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Not Your Average THON Dancer: The Nittany Lion’s Unique THON Experience

Senior Zach Sowa donned the Nittany Lion costume one last time over the weekend while dancing in THON and reprising his role as the Symbol of Our Best. Throughout the weekend, Sowa had a very different THON experience than most students. After all, not many other students were, at times, the center of attention like the Nittany Lion was.

This was Sowa’s third THON as the Nittany Lion, but he has been involved in THON since high school. His school did a Mini-THON that was only 12 hours long.

“I always really loved that; we did very well. We had a very small school, but we consistently raised a lot of money,” he said. “I had a small exposure to THON in high school until my freshman year when I came to Penn State, and it was the real deal here with the full 46 hours.”

While Sowa was in costume, he was able to split his time between appearing on stage and interacting with people at the BJC. He made time to do so about 15 minutes before dancers stood and in the half-hour after the Lion was on stage. In addition to performing several line dances on stage, Sowa also performed with Cash Cash, Go Go Gadget, and Daya.

Sowa didn’t spend all 46 hours as the Lion. When he was not in costume, he actually spent his time as one of the 707 dancers. He ended up only being in costume for 13 to 15 hours. Sowa’s longest stretch in costume was five hours. Otherwise, it was pretty much split up into 1-2 hour stretches.

“I wanted to do more than half, but dancing was much harder than I expected it to be,” he said.

Out of all of the experiences that Sowa has had as the Lion, he said that THON 2020 was definitely his most physically demanding, due to his role as a dancer when he wasn’t in costume.

“Dancing was very difficult and very strenuous,” he said. “It was very physically demanding, and I have to shout out my DRCM’s for keeping me alive: Liv Flores and Kaylin Fussel.”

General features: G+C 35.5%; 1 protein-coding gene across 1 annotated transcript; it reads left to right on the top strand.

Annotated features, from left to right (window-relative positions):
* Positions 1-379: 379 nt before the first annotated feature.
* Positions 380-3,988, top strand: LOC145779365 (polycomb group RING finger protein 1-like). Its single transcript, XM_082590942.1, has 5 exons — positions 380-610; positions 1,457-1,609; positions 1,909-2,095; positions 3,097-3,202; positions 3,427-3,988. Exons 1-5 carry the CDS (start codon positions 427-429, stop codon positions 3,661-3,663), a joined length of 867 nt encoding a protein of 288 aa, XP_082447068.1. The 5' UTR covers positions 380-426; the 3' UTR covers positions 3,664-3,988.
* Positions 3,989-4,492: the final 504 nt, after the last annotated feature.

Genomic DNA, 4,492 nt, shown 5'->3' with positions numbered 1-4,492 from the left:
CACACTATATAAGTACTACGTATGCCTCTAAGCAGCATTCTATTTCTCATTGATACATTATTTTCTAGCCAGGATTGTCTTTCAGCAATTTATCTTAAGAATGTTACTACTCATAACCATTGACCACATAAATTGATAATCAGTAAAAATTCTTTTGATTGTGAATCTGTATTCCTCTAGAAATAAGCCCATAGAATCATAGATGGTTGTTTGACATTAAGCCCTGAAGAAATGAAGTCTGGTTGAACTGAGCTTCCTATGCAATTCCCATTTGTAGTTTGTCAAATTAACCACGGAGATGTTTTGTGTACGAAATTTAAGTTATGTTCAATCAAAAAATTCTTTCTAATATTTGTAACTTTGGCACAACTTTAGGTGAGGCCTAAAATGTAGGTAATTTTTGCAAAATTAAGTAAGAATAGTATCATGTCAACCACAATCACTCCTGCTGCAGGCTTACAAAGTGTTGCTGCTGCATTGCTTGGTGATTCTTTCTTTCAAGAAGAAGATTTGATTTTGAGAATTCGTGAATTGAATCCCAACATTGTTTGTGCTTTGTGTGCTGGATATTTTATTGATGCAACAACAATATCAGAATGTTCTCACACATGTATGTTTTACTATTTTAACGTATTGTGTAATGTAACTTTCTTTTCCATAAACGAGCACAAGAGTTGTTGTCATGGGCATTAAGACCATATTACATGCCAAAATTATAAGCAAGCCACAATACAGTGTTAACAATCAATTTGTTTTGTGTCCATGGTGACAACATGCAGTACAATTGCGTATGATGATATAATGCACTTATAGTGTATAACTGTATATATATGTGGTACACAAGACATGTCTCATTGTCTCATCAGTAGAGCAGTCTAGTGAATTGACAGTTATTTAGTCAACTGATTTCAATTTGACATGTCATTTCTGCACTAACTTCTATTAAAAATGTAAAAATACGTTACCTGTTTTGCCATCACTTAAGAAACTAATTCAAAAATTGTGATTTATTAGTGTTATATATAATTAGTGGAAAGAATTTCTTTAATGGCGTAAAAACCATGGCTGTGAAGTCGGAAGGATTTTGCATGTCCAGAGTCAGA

The hardest part for Sowa was during the Pep Rally as he was about to do the 46 one-armed pushups.

“That many one-armed push-ups is usually no big deal for me, but, having never danced before during THON, I have never done it after standing for 26 hours straight.”

He questioned whether or not he was gonna make it, but the energy of everyone in the BJC chanting the number of pushups helped him feel like it was a “piece of cake.”

In addition to dancing, Sowa also helped fundraising for THON with Beaver Stadium Mic Man Eric Gaspich and their “$7k in 7 days” campaign. The group printed 77 shirts with “$7k in 7 days” written on the front, as well as the donor drive link and QR Code on the back. The campaign turned out to be very successful.

At the time that donations were counted, Sowa and Gaspich raised $48,725.27, which was the highest for an independent dancer couple. They actually had a few thousand more dollars come in on Sunday after donations were counted.

“That’s really what matters,” Sowa said. “We raised a ton of money for the kids, and we did our part to make the biggest impact we could. We capitalized off the platform we had, and that was our duty.”

This was Sowa’s last appearance as the Nittany Lion, and he went out in the best way for him to go.

“I could not ask for a more perfect final event as the Lion,” he said. “Between making the impact that I did as a dancer, and fundraising as well as we did, and between the total being as high as it was, it was all just perfect.”

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About the Author

Frankie Marzano

Frankie is a sophomore accounting and economics major from Long Island, NY. You can probably recognize him as the typical Italian-American with slicked back black hair. He is an avid fan of the Rangers, Jets, Mets, and any Penn State athletics team. Follow him on Twitter @frankiemarzano for obnoxious amounts of Penn State and Rangers content.

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